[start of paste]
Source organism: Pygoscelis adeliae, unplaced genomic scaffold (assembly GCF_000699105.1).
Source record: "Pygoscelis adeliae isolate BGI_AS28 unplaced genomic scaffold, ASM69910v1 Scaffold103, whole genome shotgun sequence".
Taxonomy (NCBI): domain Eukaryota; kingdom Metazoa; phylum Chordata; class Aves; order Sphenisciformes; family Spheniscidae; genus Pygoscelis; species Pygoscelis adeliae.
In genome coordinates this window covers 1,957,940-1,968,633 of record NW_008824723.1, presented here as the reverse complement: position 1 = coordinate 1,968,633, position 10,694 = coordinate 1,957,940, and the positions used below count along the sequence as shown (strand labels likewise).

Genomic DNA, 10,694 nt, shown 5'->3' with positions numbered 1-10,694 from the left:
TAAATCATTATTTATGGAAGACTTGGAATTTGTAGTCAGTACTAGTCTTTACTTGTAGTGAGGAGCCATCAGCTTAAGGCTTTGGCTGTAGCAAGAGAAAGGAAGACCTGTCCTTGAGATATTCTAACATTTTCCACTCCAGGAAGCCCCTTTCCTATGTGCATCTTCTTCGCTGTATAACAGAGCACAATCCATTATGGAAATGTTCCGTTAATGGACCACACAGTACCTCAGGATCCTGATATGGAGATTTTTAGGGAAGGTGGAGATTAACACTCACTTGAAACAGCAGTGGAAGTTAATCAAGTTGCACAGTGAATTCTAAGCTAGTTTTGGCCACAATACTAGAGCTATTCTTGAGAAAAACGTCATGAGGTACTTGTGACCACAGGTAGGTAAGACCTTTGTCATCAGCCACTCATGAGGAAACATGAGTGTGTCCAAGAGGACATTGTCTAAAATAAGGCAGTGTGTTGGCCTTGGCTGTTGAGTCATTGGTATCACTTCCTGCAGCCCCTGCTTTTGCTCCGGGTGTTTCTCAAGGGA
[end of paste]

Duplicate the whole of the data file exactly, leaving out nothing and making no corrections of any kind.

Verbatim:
Source organism: Pygoscelis adeliae, unplaced genomic scaffold (assembly GCF_000699105.1).
Source record: "Pygoscelis adeliae isolate BGI_AS28 unplaced genomic scaffold, ASM69910v1 Scaffold103, whole genome shotgun sequence".
Taxonomy (NCBI): domain Eukaryota; kingdom Metazoa; phylum Chordata; class Aves; order Sphenisciformes; family Spheniscidae; genus Pygoscelis; species Pygoscelis adeliae.
In genome coordinates this window covers 1,957,940-1,968,633 of record NW_008824723.1, presented here as the reverse complement: position 1 = coordinate 1,968,633, position 10,694 = coordinate 1,957,940, and the positions used below count along the sequence as shown (strand labels likewise).

Genomic DNA, 10,694 nt, shown 5'->3' with positions numbered 1-10,694 from the left:
TAAATCATTATTTATGGAAGACTTGGAATTTGTAGTCAGTACTAGTCTTTACTTGTAGTGAGGAGCCATCAGCTTAAGGCTTTGGCTGTAGCAAGAGAAAGGAAGACCTGTCCTTGAGATATTCTAACATTTTCCACTCCAGGAAGCCCCTTTCCTATGTGCATCTTCTTCGCTGTATAACAGAGCACAATCCATTATGGAAATGTTCCGTTAATGGACCACACAGTACCTCAGGATCCTGATATGGAGATTTTTAGGGAAGGTGGAGATTAACACTCACTTGAAACAGCAGTGGAAGTTAATCAAGTTGCACAGTGAATTCTAAGCTAGTTTTGGCCACAATACTAGAGCTATTCTTGAGAAAAACGTCATGAGGTACTTGTGACCACAGGTAGGTAAGACCTTTGTCATCAGCCACTCATGAGGAAACATGAGTGTGTCCAAGAGGACATTGTCTAAAATAAGGCAGTGTGTTGGCCTTGGCTGTTGAGTCATTGGTATCACTTCCTGCAGCCCCTGCTTTTGCTCCGGGTGTTTCTCAAGGGA